CCSU Making Progress with Their Shot Making

Tyler Kohl is one of five Blue Devils who rank amongst the NEC’s top-15 field goal percentage leaders.

If Ken Pomeroy’s College Basketball Ratings is your standard, then Central Connecticut State (CCSU) has easily been the best team out of the gate for the NEC. Originally ranked 304th nationally on November 6, Donyell Marshall’s team has climbed up the ladder by more than 60 spots after just 6 Division I contests.

Same goes for the new NCAA NET rankings, where the Blue Devils are ranked 151st to lead the NEC.

The ascension has been well deserved, as even their losses have been tight. They dropped a seven-point decision at Georgetown despite missing their starting power forward Jamir Coleman. They should have beaten a very good Loyola Marymount team on the road – The Blue Devils Den illustrates the heartache very well – before falling by 2 points to a team that’s ranked 13th overall in the NET rankings. There’s no denying it’s been a excellent start for Marshall and company.

Offensively, the team has done a lot of things well, starting off by being the only NEC program to score at least 1.00 point per possession in every game this season. They’re shooting the 3-ball exceptionally well (45.6%, sixth nationally), cleaning up inside the arc (54.0%) and getting to the free throw line and converting those attempts (76.0%, 34th nationally).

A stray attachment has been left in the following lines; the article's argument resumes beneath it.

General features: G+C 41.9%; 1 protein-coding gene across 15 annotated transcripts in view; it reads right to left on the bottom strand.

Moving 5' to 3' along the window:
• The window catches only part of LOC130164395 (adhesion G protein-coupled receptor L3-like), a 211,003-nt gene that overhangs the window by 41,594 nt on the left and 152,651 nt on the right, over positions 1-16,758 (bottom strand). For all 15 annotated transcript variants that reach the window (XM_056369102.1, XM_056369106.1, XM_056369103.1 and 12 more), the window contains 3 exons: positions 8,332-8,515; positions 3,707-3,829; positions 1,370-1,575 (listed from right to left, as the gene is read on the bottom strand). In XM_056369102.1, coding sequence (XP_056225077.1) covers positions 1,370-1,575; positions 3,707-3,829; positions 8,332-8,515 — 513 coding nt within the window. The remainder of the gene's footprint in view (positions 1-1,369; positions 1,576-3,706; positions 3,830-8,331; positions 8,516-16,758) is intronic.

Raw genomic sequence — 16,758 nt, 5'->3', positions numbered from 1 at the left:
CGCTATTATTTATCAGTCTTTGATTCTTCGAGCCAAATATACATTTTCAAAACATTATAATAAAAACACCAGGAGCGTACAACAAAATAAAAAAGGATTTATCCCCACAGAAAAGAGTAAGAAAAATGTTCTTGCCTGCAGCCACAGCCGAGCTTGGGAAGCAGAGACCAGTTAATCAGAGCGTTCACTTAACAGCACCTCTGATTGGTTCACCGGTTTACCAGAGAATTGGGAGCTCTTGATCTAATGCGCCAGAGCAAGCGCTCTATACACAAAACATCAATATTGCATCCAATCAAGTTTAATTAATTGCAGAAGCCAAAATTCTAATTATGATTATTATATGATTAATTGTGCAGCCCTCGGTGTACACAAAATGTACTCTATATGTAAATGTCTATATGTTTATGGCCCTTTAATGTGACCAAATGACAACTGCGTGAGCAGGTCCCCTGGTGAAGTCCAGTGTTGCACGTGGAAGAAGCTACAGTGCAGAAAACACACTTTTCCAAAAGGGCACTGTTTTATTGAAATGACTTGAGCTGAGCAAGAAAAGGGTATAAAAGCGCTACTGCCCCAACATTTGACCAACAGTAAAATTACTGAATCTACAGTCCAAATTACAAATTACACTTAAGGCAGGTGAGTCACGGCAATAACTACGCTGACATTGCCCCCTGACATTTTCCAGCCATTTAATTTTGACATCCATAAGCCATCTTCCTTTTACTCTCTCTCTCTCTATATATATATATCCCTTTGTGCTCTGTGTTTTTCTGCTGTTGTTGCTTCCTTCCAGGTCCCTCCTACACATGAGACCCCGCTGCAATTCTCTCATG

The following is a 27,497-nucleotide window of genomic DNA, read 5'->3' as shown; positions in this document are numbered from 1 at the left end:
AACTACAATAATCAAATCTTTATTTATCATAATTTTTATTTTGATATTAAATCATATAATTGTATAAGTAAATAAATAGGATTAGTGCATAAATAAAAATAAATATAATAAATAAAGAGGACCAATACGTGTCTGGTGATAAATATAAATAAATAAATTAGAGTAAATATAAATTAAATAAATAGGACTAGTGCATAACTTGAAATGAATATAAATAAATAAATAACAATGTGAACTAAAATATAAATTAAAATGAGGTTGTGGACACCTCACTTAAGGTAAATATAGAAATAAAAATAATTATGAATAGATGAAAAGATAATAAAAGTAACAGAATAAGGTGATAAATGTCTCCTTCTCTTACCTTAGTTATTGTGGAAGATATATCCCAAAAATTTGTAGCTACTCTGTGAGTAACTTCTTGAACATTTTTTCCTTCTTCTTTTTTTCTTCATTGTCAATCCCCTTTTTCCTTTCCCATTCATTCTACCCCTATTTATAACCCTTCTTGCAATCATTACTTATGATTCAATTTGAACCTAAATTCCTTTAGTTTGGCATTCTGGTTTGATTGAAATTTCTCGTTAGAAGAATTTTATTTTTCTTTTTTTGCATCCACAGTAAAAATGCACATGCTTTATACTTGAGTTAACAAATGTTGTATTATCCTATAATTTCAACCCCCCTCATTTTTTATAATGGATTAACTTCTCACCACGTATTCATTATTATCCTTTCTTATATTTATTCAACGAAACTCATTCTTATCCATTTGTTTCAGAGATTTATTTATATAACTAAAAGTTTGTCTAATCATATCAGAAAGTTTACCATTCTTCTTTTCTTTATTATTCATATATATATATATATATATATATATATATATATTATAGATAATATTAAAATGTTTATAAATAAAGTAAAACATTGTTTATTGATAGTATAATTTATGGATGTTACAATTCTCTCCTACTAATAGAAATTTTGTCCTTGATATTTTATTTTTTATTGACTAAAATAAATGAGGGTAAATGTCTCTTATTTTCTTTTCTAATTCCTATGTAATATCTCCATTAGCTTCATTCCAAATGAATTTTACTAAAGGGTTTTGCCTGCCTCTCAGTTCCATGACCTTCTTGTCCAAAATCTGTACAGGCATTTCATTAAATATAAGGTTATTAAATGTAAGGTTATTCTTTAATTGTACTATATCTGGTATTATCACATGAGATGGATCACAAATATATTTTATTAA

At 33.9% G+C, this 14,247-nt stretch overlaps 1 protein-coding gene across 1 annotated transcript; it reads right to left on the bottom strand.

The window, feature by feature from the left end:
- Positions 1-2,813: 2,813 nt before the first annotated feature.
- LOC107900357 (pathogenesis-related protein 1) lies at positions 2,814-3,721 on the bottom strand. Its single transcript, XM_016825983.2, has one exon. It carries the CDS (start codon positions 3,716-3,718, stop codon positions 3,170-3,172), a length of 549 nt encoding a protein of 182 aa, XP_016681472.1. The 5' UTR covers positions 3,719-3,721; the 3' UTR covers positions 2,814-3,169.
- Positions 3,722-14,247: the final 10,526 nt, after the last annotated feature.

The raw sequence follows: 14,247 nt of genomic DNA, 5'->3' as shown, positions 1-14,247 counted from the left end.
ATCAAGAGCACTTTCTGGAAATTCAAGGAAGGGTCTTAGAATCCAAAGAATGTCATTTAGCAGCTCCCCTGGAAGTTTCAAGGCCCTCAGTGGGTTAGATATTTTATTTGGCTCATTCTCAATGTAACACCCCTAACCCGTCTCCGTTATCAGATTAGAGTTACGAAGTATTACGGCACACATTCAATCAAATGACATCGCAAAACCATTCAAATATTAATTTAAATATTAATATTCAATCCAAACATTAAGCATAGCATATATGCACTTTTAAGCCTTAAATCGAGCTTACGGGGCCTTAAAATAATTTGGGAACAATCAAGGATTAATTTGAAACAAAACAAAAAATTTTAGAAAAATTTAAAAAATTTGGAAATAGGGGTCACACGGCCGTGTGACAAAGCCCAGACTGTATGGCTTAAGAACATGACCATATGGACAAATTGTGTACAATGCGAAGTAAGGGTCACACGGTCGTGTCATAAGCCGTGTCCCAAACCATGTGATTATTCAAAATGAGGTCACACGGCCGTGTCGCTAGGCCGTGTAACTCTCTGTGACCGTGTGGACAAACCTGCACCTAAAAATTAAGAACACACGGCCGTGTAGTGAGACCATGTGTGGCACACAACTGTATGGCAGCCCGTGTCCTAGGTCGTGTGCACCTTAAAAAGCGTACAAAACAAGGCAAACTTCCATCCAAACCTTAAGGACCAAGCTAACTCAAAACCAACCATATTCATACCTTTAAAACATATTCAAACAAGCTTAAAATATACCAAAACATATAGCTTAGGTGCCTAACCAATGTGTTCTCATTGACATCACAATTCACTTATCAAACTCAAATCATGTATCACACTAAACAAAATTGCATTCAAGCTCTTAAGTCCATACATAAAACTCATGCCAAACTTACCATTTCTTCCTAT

The Blue Devils are even making 47.9% of their 2-point jumpers according to Hoop Math, which is generally unheard of from an efficiency standpoint. Taking 2-point jumpers, especially mid-range to long jumpers, isn’t considered wise much of the time, but CCSU is somehow making it work.

To put those numbers in perspective – the rest of the league is currently shooting 30.5% on their 2-point jumpers! Last season, Mustafa Jones led the Blue Devils with a 41.8% success rate on his 2s away from the rim, while CCSU shot 34.7% as a whole.

If you examine CCSU’s effective field goal percentage (EFG%), which combines 2-point and 3-point shooting percentage with 50% more weight going toward the latter, the 2018-19 sample, as small as it’s been, has been historic for the program that calls New Britain home. They currently possess an EFG% of 59.0%.

In the KenPom era (dating back to 2002), only 13 NEC teams have finished their season with a EFG% north of 53%.

Here are the top five over the past 16 seasons:

Team, Season

EFG%

Record

Sacred Heart, 2008-09

55.2%

17-14, 12-6 NEC

LIU Brooklyn, 2013-14

54.4%

20-14, 12-6 NEC

Bryant, 2012-13

54.4%

19-12, 12-6 NEC

Mount St. Mary’s, 2017-18

54.1%

18-14, 12-6 NEC

Robert Morris, 2006-07

53.9%

17-11, 9-9 NEC

 

It’s no surprise that these squads all finished with winning records, with four of them landing in the top three of the league’s regular season and one of them (LIU Brooklyn) winning the championship.